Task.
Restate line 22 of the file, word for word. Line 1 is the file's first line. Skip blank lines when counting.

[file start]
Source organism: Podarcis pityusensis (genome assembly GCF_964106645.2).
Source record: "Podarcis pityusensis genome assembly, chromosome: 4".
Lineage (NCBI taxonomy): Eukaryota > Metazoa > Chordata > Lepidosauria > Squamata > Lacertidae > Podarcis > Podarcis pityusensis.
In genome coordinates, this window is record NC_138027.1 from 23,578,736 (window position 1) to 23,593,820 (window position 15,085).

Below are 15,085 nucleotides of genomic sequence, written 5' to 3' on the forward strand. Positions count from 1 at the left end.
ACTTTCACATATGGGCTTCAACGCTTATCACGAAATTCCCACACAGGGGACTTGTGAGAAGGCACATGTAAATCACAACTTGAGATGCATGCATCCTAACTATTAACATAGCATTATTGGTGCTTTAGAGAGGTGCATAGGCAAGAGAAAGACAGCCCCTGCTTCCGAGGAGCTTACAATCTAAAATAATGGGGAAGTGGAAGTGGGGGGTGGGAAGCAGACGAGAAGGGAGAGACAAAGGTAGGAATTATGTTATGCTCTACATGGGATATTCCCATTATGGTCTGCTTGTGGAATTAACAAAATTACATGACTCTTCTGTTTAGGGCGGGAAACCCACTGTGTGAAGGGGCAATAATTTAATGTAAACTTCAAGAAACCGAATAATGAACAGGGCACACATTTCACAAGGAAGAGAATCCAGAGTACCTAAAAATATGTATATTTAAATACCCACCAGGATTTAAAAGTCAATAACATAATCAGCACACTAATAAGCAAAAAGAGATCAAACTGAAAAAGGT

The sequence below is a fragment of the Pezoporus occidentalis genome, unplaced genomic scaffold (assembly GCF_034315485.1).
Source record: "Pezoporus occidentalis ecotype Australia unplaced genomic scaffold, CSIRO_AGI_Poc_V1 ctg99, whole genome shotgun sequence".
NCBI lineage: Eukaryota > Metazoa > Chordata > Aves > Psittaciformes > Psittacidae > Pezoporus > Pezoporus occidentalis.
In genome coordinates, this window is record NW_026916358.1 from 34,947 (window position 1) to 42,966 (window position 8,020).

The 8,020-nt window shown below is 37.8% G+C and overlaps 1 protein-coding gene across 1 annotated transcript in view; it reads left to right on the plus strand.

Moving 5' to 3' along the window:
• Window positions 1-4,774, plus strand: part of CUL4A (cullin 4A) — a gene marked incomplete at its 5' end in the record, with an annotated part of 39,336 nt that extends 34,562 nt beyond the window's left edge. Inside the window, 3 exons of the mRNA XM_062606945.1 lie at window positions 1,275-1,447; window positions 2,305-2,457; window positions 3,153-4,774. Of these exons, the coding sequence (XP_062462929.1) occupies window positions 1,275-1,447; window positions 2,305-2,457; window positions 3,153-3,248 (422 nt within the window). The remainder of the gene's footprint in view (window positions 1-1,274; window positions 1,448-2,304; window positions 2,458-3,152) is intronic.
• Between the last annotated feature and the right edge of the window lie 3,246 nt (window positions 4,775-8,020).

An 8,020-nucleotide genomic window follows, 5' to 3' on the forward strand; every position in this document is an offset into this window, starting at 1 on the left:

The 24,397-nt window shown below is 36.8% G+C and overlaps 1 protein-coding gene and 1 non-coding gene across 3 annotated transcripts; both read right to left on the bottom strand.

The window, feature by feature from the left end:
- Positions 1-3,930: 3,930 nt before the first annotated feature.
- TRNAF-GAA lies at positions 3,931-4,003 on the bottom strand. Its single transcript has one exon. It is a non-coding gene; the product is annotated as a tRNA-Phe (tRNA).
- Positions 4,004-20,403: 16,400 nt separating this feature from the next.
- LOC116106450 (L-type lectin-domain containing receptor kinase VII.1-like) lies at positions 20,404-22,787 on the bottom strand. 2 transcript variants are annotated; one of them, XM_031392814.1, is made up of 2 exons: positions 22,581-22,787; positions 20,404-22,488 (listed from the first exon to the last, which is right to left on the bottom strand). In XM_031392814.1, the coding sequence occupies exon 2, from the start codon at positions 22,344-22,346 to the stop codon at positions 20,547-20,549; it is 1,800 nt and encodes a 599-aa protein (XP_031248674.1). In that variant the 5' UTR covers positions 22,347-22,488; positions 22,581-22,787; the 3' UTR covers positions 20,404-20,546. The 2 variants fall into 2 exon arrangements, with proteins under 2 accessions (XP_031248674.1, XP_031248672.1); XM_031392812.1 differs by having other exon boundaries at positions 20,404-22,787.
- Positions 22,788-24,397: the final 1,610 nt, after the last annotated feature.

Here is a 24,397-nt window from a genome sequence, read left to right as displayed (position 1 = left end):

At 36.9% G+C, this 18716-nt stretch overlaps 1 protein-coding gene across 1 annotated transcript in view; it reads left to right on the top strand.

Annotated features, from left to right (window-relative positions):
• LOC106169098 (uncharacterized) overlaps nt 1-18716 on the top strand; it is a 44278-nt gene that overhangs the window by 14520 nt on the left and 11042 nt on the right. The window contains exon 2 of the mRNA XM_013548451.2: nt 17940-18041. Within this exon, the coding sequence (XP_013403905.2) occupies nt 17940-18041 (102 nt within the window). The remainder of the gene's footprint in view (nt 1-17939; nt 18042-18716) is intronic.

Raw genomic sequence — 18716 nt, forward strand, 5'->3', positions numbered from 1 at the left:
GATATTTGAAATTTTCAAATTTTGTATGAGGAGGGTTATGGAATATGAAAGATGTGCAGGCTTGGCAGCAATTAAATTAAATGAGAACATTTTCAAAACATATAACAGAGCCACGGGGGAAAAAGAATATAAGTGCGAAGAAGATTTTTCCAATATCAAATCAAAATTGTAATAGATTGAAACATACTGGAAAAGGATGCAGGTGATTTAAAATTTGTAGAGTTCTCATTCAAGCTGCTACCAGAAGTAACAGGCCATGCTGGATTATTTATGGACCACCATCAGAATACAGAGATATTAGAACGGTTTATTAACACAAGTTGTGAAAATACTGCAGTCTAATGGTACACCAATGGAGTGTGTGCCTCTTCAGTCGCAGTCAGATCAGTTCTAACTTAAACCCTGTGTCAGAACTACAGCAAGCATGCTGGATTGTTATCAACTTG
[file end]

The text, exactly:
- Positions 22,788-24,397: the final 1,610 nt, after the last annotated feature.